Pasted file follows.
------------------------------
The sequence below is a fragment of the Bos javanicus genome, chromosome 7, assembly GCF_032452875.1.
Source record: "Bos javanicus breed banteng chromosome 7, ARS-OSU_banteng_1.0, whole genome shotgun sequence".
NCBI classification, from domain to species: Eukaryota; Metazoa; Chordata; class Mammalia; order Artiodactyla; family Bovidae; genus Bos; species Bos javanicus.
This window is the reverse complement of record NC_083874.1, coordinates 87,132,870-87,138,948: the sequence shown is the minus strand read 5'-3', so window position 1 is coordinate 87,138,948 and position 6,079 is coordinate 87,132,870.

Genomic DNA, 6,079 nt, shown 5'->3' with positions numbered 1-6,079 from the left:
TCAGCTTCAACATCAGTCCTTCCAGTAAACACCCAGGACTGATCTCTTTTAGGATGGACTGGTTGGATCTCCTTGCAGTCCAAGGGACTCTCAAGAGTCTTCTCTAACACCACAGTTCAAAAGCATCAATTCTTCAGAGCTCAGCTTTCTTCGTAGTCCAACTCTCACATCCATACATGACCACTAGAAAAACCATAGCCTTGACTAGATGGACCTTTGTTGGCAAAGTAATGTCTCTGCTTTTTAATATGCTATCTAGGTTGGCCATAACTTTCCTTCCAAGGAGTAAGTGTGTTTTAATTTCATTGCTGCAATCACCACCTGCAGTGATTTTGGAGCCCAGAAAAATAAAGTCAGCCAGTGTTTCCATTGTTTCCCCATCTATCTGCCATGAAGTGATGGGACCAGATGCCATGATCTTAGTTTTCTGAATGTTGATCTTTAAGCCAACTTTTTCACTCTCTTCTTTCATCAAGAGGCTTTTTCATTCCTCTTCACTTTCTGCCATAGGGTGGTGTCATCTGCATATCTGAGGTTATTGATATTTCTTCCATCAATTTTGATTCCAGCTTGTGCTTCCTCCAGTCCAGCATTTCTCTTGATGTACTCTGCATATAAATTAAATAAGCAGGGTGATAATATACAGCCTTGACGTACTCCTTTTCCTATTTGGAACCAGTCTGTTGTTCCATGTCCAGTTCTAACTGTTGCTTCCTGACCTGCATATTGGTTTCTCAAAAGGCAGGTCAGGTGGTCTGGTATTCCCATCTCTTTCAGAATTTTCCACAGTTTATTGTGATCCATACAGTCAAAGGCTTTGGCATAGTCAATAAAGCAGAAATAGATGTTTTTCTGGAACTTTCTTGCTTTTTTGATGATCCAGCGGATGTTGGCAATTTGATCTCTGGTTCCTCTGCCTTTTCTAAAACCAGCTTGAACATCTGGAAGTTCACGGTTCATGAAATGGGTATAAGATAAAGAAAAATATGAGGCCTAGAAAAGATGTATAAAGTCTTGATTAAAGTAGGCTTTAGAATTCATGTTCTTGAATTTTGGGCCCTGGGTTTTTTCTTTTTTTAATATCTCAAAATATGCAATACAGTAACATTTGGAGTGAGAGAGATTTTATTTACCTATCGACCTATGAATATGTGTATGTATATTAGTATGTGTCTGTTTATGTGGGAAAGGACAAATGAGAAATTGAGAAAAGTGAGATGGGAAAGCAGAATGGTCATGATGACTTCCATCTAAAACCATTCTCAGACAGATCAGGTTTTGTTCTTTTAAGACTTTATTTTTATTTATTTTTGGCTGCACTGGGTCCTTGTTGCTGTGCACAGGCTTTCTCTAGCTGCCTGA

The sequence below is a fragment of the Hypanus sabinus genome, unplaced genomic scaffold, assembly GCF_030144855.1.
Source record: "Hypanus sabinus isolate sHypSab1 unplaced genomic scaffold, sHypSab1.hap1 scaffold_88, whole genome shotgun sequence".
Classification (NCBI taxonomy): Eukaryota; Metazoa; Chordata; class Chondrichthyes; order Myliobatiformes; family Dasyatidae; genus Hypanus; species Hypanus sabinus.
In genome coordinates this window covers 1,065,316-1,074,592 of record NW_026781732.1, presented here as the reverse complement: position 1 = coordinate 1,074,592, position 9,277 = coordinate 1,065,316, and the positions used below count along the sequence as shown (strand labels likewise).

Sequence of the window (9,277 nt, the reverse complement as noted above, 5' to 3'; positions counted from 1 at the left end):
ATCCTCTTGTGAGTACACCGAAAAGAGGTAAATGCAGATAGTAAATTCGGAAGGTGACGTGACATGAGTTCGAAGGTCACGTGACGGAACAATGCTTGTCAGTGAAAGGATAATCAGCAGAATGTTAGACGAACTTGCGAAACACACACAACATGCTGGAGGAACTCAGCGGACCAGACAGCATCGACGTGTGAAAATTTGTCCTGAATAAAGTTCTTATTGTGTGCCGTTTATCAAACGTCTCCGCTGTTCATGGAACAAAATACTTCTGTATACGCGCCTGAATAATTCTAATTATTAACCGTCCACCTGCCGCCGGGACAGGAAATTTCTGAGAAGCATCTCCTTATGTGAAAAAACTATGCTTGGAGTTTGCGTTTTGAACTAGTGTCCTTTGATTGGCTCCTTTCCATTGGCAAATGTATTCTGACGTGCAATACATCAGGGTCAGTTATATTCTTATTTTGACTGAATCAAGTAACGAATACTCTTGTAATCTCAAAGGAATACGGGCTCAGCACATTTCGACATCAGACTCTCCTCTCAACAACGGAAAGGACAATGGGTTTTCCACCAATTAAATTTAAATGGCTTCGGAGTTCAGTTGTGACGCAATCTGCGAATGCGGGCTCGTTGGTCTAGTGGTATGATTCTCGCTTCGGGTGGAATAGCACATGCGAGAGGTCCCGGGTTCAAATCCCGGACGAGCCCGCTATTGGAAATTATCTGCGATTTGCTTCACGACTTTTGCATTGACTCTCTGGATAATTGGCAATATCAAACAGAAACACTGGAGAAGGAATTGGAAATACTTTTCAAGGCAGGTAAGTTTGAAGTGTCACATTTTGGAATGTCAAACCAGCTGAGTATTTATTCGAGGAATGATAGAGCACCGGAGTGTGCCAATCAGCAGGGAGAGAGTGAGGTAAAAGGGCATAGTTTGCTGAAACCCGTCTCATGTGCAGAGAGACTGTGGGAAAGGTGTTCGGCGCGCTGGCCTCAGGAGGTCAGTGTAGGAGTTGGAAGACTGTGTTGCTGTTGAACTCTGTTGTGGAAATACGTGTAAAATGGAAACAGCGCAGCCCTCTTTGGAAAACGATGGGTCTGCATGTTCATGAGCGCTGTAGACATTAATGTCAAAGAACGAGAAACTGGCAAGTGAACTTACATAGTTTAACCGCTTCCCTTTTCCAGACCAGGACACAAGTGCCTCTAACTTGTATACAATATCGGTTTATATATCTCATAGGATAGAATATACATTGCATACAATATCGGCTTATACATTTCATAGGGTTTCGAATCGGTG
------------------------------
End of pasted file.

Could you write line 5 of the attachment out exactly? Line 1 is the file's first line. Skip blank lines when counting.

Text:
Genomic DNA, 6,079 nt, shown 5'->3' with positions numbered 1-6,079 from the left: